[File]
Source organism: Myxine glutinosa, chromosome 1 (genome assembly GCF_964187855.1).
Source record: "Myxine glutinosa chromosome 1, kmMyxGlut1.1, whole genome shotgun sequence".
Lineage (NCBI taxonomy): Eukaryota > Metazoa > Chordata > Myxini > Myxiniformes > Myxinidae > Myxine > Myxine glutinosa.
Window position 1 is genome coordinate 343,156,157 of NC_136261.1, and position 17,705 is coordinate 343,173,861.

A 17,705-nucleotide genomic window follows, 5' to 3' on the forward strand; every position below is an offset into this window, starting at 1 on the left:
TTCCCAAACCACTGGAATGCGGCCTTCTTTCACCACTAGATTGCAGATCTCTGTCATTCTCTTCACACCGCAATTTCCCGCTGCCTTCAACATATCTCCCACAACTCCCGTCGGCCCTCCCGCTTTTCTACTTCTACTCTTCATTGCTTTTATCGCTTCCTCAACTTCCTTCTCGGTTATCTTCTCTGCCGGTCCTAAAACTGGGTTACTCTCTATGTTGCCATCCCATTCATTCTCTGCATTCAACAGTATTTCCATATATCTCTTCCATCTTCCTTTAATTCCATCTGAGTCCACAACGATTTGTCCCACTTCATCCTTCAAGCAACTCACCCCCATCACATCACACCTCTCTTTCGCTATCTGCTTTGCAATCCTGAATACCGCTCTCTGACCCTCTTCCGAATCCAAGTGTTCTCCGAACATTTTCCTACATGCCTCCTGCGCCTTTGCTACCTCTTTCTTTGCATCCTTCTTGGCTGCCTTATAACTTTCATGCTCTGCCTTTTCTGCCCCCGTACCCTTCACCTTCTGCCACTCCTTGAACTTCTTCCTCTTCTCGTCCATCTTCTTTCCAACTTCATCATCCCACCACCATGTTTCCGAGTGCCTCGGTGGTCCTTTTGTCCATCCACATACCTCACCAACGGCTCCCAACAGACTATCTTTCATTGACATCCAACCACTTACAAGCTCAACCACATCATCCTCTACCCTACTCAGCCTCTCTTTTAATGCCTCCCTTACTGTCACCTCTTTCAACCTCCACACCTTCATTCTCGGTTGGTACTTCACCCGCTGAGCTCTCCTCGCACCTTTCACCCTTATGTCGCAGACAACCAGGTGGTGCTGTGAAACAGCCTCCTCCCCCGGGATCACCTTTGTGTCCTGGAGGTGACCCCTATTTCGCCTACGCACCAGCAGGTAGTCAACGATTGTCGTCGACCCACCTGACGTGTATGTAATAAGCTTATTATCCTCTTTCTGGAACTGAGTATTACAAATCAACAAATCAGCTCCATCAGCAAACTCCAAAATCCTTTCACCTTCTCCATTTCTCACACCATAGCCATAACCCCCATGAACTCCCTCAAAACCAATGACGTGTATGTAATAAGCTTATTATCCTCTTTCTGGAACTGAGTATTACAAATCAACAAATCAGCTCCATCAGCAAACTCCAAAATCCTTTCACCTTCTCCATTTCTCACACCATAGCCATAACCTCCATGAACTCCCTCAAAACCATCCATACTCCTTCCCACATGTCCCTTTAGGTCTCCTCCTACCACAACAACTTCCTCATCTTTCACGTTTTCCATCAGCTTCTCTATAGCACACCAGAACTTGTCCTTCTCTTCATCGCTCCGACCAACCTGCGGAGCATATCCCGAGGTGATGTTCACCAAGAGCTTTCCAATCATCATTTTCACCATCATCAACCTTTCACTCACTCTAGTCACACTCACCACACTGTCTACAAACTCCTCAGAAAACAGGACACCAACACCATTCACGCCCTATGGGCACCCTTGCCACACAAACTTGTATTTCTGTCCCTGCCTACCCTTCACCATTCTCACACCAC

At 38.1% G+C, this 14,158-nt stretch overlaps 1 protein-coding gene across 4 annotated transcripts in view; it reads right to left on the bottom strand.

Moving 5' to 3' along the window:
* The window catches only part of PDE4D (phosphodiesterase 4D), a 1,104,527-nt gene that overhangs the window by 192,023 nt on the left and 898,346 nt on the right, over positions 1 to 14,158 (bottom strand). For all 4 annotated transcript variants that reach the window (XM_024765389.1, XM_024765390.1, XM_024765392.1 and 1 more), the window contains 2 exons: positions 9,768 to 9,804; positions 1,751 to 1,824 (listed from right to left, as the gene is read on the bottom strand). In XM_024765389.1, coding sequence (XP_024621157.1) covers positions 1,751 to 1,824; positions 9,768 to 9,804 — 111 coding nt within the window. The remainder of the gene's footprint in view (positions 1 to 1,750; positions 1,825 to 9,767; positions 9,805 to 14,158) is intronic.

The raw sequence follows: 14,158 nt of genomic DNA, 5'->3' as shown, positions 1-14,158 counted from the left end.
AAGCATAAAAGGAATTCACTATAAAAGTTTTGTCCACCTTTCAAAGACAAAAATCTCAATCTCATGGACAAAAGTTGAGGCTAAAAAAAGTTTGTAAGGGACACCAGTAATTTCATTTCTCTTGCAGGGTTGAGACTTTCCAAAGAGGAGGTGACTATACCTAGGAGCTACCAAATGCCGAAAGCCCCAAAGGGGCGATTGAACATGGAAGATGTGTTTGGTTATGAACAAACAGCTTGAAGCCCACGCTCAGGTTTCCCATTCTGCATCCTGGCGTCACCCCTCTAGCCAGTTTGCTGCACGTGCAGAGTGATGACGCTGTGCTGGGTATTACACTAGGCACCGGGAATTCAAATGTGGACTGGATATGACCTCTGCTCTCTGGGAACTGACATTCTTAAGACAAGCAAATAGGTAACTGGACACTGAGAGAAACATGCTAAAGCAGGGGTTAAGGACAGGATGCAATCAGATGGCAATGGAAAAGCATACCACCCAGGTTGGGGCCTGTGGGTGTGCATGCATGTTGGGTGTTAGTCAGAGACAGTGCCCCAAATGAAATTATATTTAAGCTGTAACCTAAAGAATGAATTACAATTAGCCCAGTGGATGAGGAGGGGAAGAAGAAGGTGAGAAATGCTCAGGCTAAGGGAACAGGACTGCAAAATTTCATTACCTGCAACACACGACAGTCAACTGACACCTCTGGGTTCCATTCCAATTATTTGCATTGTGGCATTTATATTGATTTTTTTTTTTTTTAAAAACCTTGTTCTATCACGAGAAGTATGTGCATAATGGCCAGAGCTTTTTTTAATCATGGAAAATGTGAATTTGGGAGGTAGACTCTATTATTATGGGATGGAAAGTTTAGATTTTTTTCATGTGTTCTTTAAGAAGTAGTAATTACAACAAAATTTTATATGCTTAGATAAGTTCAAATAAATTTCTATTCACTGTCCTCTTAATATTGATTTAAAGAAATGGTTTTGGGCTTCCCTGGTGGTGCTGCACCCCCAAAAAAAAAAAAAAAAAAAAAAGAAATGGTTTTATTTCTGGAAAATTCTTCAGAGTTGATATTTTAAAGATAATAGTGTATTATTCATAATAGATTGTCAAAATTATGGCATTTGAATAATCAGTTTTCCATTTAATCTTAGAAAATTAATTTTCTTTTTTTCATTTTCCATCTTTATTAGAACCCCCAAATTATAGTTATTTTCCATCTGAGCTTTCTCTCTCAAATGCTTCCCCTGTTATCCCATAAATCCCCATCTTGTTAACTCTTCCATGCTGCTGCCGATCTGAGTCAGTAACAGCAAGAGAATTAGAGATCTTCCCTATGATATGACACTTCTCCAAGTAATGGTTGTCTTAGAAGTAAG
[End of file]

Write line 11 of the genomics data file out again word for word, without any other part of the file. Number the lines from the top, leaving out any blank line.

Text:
AAGCATAAAAGGAATTCACTATAAAAGTTTTGTCCACCTTTCAAAGACAAAAATCTCAATCTCATGGACAAAAGTTGAGGCTAAAAAAAGTTTGTAAGGGACACCAGTAATTTCATTTCTCTTGCAGGGTTGAGACTTTCCAAAGAGGAGGTGACTATACCTAGGAGCTACCAAATGCCGAAAGCCCCAAAGGGGCGATTGAACATGGAAGATGTGTTTGGTTATGAACAAACAGCTTGAAGCCCACGCTCAGGTTTCCCATTCTGCATCCTGGCGTCACCCCTCTAGCCAGTTTGCTGCACGTGCAGAGTGATGACGCTGTGCTGGGTATTACACTAGGCACCGGGAATTCAAATGTGGACTGGATATGACCTCTGCTCTCTGGGAACTGACATTCTTAAGACAAGCAAATAGGTAACTGGACACTGAGAGAAACATGCTAAAGCAGGGGTTAAGGACAGGATGCAATCAGATGGCAATGGAAAAGCATACCACCCAGGTTGGGGCCTGTGGGTGTGCATGCATGTTGGGTGTTAGTCAGAGACAGTGCCCCAAATGAAATTATATTTAAGCTGTAACCTAAAGAATGAATTACAATTAGCCCAGTGGATGAGGAGGGGAAGAAGAAGGTGAGAAATGCTCAGGCTAAGGGAACAGGACTGCAAAATTTCATTACCTGCAACACACGACAGTCAACTGACACCTCTGGGTTCCATTCCAATTATTTGCATTGTGGCATTTATATTGATTTTTTTTTTTTTTAAAAACCTTGTTCTATCACGAGAAGTATGTGCATAATGGCCAGAGCTTTTTTTAATCATGGAAAATGTGAATTTGGGAGGTAGACTCTATTATTATGGGATGGAAAGTTTAGATTTTTTTCATGTGTTCTTTAAGAAGTAGTAATTACAACAAAATTTTATATGCTTAGATAAGTTCAAATAAATTTCTATTCACTGTCCTCTTAATATTGATTTAAAGAAATGGTTTTGGGCTTCCCTGGTGGTGCTGCACCCCCAAAAAAAAAAAAAAAAAAAAAAGAAATGGTTTTATTTCTGGAAAATTCTTCAGAGTTGATATTTTAAAGATAATAGTGTATTATTCATAATAGATTGTCAAAATTATGGCATTTGAATAATCAGTTTTCCATTTAATCTTAGAAAATTAATTTTCTTTTTTTCATTTTCCATCTTTATTAGAACCCCCAAATTATAGTTATTTTCCATCTGAGCTTTCTCTCTCAAATGCTTCCCCTGTTATCCCATAAATCCCCATCTTGTTAACTCTTCCATGCTGCTGCCGATCTGAGTCAGTAACAGCAAGAGAATTAGAGATCTTCCCTATGATATGACACTTCTCCAAGTAATGGTTGTCTTAGAAGTAAG